By Maria Murzyn
In every corner of Oak Park there's likely a condo on the market, and some are priced very low. Why aren't they selling? Well, there are two main reasons.
First, it's about supply. There's an overabundance of units for sale, and the competition is fierce. Did you know that if not one more unit became active, it would take almost a year and a half to sell-off the existing inventory for the one and two-bedroom units available as of this printing? This is bad news for sellers, and, unfortunately, we are now in the traditionally "slowest" quarter for real estate activity.
But, people have to live somewhere, and rental rates are increasing dramatically, so why is demand so low? It's all about the mortgage. Not only is a mortgage difficult to obtain these days, but once secured, it's most often in the realm of Federal Housing Administration (FHA) mortgages and not conventional loans.
This can pose another problem for sellers and a big one for potential buyers because many condos in Oak Park are not approved for FHA mortgages. Many have a "first right of refusal" clause in the building's condo documentations, and it is considered discriminatory. There's much federal talk about making FHA loans more inclusive, but any changes are in the future.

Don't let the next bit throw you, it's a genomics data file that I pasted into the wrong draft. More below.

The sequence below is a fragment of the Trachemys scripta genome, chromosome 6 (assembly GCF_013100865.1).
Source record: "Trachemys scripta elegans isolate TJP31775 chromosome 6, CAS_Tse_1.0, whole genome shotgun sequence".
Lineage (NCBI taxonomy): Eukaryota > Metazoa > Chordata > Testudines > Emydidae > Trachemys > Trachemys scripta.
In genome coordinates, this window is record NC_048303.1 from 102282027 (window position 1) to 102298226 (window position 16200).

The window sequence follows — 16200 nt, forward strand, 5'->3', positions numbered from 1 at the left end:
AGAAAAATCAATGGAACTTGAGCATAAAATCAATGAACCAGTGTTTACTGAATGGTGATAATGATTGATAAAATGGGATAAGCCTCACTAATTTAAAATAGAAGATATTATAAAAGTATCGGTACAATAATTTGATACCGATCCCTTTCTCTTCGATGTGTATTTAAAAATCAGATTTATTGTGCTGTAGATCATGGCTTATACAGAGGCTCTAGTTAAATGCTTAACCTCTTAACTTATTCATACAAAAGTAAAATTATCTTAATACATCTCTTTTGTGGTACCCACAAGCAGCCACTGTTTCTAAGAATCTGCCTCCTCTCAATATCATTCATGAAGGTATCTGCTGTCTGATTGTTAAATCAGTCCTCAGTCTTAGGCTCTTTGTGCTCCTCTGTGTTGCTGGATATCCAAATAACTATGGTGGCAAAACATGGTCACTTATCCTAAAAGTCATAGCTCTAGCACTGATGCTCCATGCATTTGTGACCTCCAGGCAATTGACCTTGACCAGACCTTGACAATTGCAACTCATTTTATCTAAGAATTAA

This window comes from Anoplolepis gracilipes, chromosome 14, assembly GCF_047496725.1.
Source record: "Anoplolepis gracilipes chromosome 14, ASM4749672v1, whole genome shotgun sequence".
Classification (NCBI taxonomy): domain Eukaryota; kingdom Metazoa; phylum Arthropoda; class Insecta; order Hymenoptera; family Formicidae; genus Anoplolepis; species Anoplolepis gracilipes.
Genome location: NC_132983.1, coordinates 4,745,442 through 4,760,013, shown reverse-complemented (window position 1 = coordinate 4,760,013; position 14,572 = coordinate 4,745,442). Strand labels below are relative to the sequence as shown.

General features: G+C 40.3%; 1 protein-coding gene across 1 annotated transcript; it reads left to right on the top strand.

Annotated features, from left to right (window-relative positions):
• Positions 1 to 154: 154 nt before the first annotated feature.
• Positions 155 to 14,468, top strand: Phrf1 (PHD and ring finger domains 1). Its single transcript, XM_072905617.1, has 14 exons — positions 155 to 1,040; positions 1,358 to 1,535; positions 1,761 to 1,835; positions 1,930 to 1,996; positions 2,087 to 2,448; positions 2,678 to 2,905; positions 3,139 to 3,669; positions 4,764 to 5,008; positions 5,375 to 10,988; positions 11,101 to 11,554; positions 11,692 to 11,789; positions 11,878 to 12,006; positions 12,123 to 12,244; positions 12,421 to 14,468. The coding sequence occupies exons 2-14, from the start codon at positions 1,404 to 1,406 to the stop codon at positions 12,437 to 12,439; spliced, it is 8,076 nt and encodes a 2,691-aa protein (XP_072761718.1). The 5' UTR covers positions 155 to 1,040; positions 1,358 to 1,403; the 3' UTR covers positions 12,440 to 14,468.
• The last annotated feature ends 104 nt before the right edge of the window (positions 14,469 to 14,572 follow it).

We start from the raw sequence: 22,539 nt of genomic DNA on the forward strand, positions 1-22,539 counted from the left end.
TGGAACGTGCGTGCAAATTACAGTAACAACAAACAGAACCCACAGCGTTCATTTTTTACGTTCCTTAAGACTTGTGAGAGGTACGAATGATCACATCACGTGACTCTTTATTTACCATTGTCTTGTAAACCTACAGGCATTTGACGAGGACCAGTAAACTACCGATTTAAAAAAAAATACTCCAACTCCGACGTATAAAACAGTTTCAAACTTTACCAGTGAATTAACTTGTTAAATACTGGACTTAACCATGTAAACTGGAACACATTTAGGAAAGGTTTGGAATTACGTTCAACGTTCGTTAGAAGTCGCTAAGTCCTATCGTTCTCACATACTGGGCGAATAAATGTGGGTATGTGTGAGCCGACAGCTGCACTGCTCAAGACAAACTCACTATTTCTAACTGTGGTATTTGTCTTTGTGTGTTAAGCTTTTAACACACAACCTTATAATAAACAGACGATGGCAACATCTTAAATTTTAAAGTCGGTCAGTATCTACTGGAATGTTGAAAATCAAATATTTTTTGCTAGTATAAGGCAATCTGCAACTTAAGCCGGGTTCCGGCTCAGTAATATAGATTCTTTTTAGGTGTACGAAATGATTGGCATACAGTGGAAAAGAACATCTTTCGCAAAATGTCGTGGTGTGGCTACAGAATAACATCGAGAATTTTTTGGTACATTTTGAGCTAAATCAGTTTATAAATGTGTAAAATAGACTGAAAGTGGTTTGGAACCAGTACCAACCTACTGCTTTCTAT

So, what's a seller to do? If your condo building is FHA approved, includes parking, accepts pets, has central air conditioning (many of the older buildings in Oak Park do not), and/or allows rentals emphasize these advantages in your marketing efforts. If you are priced at market value and this may be a big "if," any of these features puts your unit in the forefront of the competition. As a real estate agent, I can't begin to tell you how often this information is not included, much less trumpeted in the official listing data.
Obviously, your budget is your guiding principle as a buyer, but, you, too, should consider these points not only for your convenience but also for your down-the-road re-sale value.
Yes, it's a buyer's market. The numbers don't lie. Close to half of the active 74 one-bedroom units are priced at $75,000 or less, and more than half of these do not include short sales. As for two-bedroom units, as of this writing there are 73 on the market, and almost 16 percent are listed under $100,000 — none are cited as a short sale.
With this kind of pricing level, we should be seeing buyer motivation. There are deals out there. They exist if you are a first-time buyer with an approved loan in your pocket. Or, perhaps you have a recent college graduate living in your basement or you're thinking about older parents you'd like to have closer, a condo that allows rentals could eventually pay for itself. Imagine getting your retirement home paid for before you leave the workforce.
If any of these criteria describes your situation, now may be the time for you to buy a condo in Oak Park.
Maria Murzyn works part-time for Wednesday Journal and is also a Realtor for Better Homes & Gardens Gloor Realty Company in Oak Park.
Answer Book 2016
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